The sub-framing/sub-purlin products are designed to “nest” over existing metal roof panels regardless of their configuration and major rib spacing. This design provides for a low-profile retrofit roof assembly. Total depth is dependent of the height of the major ribs of the existing metal roof but can be increased to accommodate greater insulation thicknesses.
Rigid insulation can be employed instead of using fiberglass, as was the case on a larger 11,000-ft2 project at Goodfellow AFB, Texas, which yielded a total roof assembly thermal resistance increase from R-19 to R-50. These systems have withstood hurricane force wind loads from Katrina, Ike, Michael and other storms without a single failure since first introduced nearly 30 years ago. Over 90-million-ft2 of these sub-purlin products have been installed since 1991, with more than 3-million-ft2 of that on U.S. military installations domestically and offshore.
Applying Best Practices
There are several ways that existing metal roofs have been and are still being retrofitted. Many of these methods should not be considered structurally correct sub-framing systems. They simply lack the ability to withstand wind uplift and therefore are subject to failure.
To help building owners, including federal and state governments, withstand severe weather conditions, there are several considerations that should be contemplated for other techniques used in retrofitting metal roofs without removing the existing roof.
- Never install hat sections on top of the major ribs of an existing thru-fastened metal roof. The hat section width will allow only one screw to be installed into the existing purlin while an adjacent screw will be attached to the existing 26-gauge to 29-gauge metal. This does not provide sufficient pull-out strength. Sitting on top of the existing ribs requires a long attachment screw and when exposed to thermally induced movement, the hat sections will “rock” back and forth causing fastener back out and ultimate failure.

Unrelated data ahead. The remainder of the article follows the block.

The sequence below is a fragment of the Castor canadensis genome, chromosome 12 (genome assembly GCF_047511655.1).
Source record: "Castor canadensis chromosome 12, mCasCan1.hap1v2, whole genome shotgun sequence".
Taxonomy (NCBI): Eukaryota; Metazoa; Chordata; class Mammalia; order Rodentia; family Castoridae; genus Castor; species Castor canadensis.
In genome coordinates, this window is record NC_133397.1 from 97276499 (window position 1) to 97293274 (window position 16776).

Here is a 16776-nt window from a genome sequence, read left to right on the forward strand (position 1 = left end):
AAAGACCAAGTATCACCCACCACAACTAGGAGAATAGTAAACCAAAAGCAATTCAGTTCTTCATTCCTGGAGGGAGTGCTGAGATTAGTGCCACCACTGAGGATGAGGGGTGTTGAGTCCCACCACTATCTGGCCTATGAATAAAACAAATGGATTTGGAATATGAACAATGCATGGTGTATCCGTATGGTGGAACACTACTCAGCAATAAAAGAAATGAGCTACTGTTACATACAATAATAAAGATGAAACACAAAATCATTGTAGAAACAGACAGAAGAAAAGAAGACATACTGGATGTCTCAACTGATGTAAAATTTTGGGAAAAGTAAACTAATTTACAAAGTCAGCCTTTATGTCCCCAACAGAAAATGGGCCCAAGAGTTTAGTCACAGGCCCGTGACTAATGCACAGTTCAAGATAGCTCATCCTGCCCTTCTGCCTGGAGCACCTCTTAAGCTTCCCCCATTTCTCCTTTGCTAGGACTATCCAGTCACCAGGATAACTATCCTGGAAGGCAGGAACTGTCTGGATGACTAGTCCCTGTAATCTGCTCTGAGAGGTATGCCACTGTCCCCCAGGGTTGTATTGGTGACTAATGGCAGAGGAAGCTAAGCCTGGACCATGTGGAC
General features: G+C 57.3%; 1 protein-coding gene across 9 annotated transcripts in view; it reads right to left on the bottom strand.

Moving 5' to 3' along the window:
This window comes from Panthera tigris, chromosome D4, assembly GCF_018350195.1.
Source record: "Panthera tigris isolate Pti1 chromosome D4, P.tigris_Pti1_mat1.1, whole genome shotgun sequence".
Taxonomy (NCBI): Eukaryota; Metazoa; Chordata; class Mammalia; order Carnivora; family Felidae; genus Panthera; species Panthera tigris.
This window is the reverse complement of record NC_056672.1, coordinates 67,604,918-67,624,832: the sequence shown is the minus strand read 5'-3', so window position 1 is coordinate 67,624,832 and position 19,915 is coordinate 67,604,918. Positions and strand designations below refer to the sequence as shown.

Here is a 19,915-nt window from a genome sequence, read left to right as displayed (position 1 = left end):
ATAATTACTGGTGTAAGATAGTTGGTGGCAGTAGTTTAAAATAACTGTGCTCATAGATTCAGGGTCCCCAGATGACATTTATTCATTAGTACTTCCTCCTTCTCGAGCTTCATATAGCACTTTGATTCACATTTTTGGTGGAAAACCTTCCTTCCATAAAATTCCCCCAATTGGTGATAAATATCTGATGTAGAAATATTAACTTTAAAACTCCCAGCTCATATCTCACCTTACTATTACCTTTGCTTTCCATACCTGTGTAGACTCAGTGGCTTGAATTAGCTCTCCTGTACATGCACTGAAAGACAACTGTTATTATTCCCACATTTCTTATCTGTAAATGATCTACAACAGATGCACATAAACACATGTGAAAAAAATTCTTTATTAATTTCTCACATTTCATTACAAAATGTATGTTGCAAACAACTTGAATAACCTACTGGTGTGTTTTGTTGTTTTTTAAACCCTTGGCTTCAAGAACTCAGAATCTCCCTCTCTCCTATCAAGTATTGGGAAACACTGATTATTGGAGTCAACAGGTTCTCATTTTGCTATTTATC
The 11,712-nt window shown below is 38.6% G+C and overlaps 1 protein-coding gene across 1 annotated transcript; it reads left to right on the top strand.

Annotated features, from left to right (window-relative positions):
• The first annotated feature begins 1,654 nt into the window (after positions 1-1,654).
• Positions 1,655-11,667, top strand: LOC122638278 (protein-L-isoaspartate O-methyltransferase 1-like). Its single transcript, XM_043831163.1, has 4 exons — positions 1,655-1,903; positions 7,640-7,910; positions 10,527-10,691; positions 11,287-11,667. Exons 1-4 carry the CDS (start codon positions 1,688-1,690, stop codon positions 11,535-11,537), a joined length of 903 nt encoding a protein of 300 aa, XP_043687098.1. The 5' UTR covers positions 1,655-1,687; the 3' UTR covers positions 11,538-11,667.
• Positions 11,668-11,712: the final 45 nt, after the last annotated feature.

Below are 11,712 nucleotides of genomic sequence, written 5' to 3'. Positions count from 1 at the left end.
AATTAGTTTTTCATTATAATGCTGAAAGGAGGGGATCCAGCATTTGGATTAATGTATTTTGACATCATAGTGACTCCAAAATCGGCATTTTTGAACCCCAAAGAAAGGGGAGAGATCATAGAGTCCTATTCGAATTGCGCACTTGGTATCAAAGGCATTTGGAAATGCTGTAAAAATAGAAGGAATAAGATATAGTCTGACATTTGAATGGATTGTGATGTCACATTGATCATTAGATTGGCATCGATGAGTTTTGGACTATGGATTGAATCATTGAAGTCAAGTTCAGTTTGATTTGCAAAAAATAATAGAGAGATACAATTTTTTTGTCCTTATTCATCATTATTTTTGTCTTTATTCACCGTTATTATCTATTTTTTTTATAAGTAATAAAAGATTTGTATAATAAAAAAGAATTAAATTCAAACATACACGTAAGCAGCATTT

- When using wood purlins over existing metal roof ribs, the quantity of fasteners for the new metal roof will have to be increased due to the much-reduced screw pull-out strength into wood, increasing installation labor and material costs. Also, pressure treated wood is corrosive when placed in contact with existing and new metal roofs.
- Stand-off clip system designs over existing metal roof purlins require special attention. The manufacturer of the stand-off clips must have a system to provide required additional sub-framing in the edge and corner zones of the existing roof. These systems are challenged to withstand the increased wind loads in the zones where additional clips may be required between the existing purlins to properly secure the new metal roof panels.
- Sprayed-on coatings are preparation sensitive quick fixes—temporary solutions that fail to permanently remedy the existing roof issues. Coatings provide nothing toward compliance with new stringent building code for wind speeds or snow loads.
When done correctly, a metal-over-metal retrofit that transfers the loads directly to the existing structural members, will increase the strength, energy efficiency and even aesthetics, all while significantly extending the useful life of the building.